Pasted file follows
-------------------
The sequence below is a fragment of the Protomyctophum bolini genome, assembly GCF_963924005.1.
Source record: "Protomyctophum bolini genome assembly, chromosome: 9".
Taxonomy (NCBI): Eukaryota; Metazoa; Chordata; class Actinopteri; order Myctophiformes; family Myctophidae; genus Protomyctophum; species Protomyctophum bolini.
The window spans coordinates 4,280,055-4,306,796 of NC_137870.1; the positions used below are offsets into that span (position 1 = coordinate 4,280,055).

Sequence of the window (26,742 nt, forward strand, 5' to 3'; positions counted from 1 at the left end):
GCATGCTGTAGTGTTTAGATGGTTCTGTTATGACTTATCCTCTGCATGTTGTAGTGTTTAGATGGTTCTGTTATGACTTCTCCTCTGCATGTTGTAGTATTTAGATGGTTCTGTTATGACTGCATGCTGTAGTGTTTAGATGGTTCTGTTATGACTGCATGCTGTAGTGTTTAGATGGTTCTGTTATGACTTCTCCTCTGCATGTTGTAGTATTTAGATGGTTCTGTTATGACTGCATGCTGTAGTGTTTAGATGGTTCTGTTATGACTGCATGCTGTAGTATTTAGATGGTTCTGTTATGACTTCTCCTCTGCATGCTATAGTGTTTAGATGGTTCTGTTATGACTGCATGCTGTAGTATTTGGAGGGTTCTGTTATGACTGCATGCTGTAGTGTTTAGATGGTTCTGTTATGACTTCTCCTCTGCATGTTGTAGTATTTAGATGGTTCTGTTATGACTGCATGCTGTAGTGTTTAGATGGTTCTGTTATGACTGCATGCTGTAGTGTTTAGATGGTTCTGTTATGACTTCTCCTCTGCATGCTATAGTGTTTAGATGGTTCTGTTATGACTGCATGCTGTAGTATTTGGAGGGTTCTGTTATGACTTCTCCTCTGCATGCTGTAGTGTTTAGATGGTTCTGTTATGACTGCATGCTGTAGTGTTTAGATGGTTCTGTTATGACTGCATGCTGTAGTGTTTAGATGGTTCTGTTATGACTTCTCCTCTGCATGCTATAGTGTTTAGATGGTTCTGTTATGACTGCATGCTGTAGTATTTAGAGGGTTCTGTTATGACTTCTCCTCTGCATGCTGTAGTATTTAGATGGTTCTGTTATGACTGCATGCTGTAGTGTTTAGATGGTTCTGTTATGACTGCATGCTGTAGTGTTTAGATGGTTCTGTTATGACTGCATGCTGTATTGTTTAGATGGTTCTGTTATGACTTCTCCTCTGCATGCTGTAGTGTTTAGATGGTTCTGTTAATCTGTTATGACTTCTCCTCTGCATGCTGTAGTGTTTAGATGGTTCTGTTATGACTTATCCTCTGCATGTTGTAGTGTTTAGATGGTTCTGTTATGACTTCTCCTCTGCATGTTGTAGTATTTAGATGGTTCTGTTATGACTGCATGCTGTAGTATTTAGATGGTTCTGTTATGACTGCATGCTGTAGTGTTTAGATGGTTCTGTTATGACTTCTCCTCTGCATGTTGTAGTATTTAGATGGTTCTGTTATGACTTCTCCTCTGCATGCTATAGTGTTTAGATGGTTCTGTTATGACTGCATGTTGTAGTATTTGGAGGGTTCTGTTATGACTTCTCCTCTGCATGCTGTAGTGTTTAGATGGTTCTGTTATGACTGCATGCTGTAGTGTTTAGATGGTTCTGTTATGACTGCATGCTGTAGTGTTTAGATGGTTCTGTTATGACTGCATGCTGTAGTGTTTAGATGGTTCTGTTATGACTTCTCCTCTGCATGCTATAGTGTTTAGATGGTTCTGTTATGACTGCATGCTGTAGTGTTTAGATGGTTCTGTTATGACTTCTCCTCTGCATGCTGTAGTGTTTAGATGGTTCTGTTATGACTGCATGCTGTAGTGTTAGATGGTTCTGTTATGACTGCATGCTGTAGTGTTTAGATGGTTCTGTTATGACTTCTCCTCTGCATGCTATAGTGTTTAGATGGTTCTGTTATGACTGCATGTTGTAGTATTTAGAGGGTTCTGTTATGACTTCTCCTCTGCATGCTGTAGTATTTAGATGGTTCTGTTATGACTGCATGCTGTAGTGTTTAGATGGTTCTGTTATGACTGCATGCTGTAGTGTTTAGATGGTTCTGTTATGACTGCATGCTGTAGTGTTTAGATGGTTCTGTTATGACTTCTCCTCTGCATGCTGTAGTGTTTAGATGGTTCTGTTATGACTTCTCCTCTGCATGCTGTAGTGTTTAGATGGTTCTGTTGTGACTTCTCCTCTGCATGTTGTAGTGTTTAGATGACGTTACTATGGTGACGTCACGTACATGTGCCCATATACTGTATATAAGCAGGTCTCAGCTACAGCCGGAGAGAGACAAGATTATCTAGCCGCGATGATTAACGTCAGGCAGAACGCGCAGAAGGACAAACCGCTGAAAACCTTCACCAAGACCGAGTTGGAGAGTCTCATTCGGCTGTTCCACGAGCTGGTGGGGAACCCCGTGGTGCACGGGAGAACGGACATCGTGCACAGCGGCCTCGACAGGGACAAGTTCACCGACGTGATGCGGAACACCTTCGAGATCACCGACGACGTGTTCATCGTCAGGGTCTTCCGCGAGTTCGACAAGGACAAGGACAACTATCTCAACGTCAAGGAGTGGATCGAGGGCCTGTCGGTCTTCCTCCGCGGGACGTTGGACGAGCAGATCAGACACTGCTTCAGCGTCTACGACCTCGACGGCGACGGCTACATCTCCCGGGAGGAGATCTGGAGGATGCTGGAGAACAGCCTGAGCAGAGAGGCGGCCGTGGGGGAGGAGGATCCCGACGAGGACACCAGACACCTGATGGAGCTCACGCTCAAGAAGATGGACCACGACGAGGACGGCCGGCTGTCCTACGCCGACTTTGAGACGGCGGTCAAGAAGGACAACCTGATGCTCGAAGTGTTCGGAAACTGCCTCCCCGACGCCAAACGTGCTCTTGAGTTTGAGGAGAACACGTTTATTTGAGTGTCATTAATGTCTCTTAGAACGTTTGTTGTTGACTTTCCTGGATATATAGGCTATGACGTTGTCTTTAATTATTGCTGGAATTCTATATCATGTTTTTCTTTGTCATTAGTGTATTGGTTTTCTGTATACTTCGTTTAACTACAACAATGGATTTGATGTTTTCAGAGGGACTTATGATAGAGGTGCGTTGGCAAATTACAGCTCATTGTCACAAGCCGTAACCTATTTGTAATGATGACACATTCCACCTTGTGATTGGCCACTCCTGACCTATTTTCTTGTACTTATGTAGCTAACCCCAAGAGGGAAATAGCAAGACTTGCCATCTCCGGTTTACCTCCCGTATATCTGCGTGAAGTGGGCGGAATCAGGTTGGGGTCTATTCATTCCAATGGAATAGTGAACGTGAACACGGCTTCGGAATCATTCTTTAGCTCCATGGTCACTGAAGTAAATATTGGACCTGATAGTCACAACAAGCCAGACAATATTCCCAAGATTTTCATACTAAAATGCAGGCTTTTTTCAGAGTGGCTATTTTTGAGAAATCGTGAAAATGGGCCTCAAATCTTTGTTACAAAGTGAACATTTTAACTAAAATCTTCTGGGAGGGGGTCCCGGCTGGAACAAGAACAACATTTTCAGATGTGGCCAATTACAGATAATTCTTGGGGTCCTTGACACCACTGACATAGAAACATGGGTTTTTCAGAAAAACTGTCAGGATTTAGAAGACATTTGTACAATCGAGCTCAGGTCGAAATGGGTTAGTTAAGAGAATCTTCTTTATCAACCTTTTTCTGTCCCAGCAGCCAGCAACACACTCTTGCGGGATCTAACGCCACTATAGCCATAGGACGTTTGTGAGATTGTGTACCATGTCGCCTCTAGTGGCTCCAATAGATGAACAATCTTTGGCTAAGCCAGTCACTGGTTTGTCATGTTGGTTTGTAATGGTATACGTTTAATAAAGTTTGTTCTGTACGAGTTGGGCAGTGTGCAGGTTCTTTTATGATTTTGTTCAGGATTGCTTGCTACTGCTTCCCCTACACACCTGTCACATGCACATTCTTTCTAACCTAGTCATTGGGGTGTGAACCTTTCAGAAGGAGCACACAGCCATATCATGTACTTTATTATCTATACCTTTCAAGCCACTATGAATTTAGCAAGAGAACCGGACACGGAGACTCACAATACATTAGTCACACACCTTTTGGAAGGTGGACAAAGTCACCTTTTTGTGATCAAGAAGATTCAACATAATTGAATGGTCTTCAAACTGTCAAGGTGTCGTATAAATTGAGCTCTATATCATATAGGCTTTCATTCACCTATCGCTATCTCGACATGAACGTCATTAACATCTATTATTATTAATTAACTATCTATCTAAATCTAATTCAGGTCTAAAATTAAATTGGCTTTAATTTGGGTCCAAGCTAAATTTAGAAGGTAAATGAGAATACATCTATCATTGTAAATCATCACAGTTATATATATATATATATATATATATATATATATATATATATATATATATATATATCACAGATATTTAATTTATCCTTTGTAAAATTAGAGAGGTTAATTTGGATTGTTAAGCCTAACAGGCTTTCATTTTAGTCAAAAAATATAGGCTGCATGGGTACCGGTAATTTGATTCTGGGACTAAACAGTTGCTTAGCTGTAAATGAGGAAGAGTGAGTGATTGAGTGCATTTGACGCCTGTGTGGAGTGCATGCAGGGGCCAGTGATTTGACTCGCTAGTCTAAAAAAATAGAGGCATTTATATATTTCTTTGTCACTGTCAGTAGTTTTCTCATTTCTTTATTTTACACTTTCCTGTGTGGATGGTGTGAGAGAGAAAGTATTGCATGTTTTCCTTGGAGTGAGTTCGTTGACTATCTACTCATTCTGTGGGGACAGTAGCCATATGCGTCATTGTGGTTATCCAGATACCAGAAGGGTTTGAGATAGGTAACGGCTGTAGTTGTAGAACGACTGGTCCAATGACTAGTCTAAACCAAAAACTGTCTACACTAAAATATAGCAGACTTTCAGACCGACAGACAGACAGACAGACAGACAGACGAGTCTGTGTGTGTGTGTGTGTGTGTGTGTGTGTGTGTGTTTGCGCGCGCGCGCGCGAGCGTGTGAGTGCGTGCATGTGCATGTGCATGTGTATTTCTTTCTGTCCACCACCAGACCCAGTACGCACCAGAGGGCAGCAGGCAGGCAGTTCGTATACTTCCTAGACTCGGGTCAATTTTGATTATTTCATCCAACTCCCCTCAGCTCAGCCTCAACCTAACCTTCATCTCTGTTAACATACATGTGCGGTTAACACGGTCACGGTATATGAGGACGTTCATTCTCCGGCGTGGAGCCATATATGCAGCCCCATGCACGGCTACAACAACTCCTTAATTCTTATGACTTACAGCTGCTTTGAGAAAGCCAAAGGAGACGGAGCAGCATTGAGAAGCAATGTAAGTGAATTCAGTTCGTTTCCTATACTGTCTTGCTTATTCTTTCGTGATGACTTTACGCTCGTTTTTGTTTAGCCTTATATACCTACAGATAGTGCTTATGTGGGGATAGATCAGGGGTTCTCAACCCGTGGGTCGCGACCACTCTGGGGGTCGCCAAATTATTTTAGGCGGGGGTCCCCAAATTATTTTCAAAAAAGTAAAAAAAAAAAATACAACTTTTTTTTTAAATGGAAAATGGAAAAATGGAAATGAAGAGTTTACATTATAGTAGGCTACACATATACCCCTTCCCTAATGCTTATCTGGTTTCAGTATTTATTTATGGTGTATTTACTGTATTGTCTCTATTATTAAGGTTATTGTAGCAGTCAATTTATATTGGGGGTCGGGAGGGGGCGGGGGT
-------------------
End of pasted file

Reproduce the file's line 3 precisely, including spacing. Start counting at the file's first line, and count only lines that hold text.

Taxonomy (NCBI): Eukaryota; Metazoa; Chordata; class Actinopteri; order Myctophiformes; family Myctophidae; genus Protomyctophum; species Protomyctophum bolini.